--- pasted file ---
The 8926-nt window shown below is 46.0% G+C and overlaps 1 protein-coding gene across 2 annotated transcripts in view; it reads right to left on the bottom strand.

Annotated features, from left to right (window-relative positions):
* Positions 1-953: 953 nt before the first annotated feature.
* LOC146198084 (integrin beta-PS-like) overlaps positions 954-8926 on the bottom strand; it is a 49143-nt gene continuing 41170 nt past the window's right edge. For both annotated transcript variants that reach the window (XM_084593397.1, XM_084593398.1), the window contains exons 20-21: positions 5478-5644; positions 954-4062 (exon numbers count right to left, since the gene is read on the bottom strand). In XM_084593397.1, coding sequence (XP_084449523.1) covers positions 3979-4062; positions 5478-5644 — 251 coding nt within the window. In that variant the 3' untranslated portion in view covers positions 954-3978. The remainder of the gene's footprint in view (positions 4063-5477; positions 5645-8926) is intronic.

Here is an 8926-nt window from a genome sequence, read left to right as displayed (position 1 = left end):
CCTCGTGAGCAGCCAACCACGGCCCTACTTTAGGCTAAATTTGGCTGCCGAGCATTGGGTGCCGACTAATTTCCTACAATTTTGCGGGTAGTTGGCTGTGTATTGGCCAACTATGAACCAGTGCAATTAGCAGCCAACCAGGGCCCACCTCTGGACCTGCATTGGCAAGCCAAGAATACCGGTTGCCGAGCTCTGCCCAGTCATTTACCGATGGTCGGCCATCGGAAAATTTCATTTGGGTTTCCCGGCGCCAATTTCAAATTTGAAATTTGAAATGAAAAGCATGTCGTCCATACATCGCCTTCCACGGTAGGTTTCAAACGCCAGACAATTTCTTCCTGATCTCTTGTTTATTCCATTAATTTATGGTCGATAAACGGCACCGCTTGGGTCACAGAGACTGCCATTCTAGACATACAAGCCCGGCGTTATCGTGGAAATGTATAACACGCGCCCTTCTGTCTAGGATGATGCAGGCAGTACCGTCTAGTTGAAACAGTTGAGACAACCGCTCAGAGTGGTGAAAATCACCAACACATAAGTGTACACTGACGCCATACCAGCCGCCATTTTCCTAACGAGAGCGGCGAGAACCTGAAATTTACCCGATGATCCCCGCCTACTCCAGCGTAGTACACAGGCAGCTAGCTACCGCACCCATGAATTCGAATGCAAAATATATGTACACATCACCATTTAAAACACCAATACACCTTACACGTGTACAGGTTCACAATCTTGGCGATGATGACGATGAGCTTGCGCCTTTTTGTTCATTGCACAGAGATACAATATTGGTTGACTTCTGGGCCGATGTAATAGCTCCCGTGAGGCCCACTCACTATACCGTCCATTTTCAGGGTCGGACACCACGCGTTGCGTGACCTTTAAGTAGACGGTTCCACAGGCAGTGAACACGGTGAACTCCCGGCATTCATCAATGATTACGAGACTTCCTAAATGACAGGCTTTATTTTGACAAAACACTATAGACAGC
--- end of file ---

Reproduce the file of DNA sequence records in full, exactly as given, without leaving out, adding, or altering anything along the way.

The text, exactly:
The 8926-nt window shown below is 46.0% G+C and overlaps 1 protein-coding gene across 2 annotated transcripts in view; it reads right to left on the bottom strand.

Annotated features, from left to right (window-relative positions):
* Positions 1-953: 953 nt before the first annotated feature.
* LOC146198084 (integrin beta-PS-like) overlaps positions 954-8926 on the bottom strand; it is a 49143-nt gene continuing 41170 nt past the window's right edge. For both annotated transcript variants that reach the window (XM_084593397.1, XM_084593398.1), the window contains exons 20-21: positions 5478-5644; positions 954-4062 (exon numbers count right to left, since the gene is read on the bottom strand). In XM_084593397.1, coding sequence (XP_084449523.1) covers positions 3979-4062; positions 5478-5644 — 251 coding nt within the window. In that variant the 3' untranslated portion in view covers positions 954-3978. The remainder of the gene's footprint in view (positions 4063-5477; positions 5645-8926) is intronic.

Here is an 8926-nt window from a genome sequence, read left to right as displayed (position 1 = left end):
CCTCGTGAGCAGCCAACCACGGCCCTACTTTAGGCTAAATTTGGCTGCCGAGCATTGGGTGCCGACTAATTTCCTACAATTTTGCGGGTAGTTGGCTGTGTATTGGCCAACTATGAACCAGTGCAATTAGCAGCCAACCAGGGCCCACCTCTGGACCTGCATTGGCAAGCCAAGAATACCGGTTGCCGAGCTCTGCCCAGTCATTTACCGATGGTCGGCCATCGGAAAATTTCATTTGGGTTTCCCGGCGCCAATTTCAAATTTGAAATTTGAAATGAAAAGCATGTCGTCCATACATCGCCTTCCACGGTAGGTTTCAAACGCCAGACAATTTCTTCCTGATCTCTTGTTTATTCCATTAATTTATGGTCGATAAACGGCACCGCTTGGGTCACAGAGACTGCCATTCTAGACATACAAGCCCGGCGTTATCGTGGAAATGTATAACACGCGCCCTTCTGTCTAGGATGATGCAGGCAGTACCGTCTAGTTGAAACAGTTGAGACAACCGCTCAGAGTGGTGAAAATCACCAACACATAAGTGTACACTGACGCCATACCAGCCGCCATTTTCCTAACGAGAGCGGCGAGAACCTGAAATTTACCCGATGATCCCCGCCTACTCCAGCGTAGTACACAGGCAGCTAGCTACCGCACCCATGAATTCGAATGCAAAATATATGTACACATCACCATTTAAAACACCAATACACCTTACACGTGTACAGGTTCACAATCTTGGCGATGATGACGATGAGCTTGCGCCTTTTTGTTCATTGCACAGAGATACAATATTGGTTGACTTCTGGGCCGATGTAATAGCTCCCGTGAGGCCCACTCACTATACCGTCCATTTTCAGGGTCGGACACCACGCGTTGCGTGACCTTTAAGTAGACGGTTCCACAGGCAGTGAACACGGTGAACTCCCGGCATTCATCAATGATTACGAGACTTCCTAAATGACAGGCTTTATTTTGACAAAACACTATAGACAGC